Northern Liberties Neighbors still fighting Finnegan’s Wake balconies, but feel hamstrung by city council vote

City Council’s recent approval of zoning changes allowing an expansion of Finnegan’s Wake has greatly hampered the Northern Liberties Neighbors Association’s ability to negotiate with the owner for changes to the plan, NLNA President Matt Ruben told residents Thursday night.

Several attendees expressed anger at First District Councilman Mark Squilla for calling the two bills granting control of a portion of Bodine Street to Finnegan’s and allowing owner Mike Driscoll to add an outdoor dining area and multi-level balconies, which residents fear will lead to more noise and other problems. Driscoll has said the purpose of the balconies, the outdoor tables on Bodine, and a new entrance is to switch the focus of the business to the catering aspect and away from the bar. But there is nothing in the bill that limits balcony use to catering patrons.

Member Dan Novin said he asked Squilla at a public meeting if he would vote for the bills without the neighbors backing. “He said no,” Novin said.

Ira Upin, co-chair of the NLNA Zoning Committee, said he was also angered that the bill did not contain any clause reverting the zoning changes if Finnegan’s doesn’t meet its obligations.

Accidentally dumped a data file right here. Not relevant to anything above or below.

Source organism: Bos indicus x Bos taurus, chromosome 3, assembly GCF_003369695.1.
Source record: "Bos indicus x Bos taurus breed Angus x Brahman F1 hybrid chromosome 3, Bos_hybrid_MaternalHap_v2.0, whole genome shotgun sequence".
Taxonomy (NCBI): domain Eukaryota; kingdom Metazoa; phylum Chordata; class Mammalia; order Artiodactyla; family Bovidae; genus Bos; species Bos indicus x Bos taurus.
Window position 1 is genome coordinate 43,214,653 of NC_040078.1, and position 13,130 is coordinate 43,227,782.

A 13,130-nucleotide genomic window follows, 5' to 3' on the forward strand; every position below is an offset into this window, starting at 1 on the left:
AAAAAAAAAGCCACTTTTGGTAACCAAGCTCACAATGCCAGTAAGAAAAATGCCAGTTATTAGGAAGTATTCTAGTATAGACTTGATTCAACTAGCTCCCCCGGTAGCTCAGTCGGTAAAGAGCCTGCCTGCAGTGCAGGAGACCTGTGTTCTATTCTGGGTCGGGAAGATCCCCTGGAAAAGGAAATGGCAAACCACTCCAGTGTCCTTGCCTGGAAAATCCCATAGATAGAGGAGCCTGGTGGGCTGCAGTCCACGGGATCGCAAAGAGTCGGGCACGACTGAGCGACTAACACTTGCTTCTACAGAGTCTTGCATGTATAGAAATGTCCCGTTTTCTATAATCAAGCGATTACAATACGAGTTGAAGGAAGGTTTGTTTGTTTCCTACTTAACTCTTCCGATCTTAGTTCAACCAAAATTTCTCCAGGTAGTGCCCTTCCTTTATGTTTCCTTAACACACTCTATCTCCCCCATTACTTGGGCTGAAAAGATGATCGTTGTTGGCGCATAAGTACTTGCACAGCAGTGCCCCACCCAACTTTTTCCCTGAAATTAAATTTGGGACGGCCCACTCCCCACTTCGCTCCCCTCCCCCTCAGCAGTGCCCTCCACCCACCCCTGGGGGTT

Before the council vote, NLNA’s zoning committee and Finnegans were in negotiations, and getting closer to an agreement, Ruben said. Despite the vote, and the feeling that “our legs were cut out from under us,” NLNA is playing the cards it has left, Ruben said.

“Councilman Squilla assures us Finnegan’s has given him their word that they will not start construction of the balconies until we come to an agreement, and Finnegan’s has given us  their word as well,” Ruben said. So far, more than 200 residents have sent emails to Squilla telling him they will hold him to his promise.

NLNA has told Finnegan’s Wake that “Until we see a plan or rendering or drawing that is substantially different, we have nothing to talk about,” Ruben said.

Under the new ordinances, Finnegan’s must construct and maintain a six-foot-wide public right-of-way on what is now Bodine Street. Ruben said NLNA is pushing for a wider pathway, so that it feels like a public path, and not part of the establishment.

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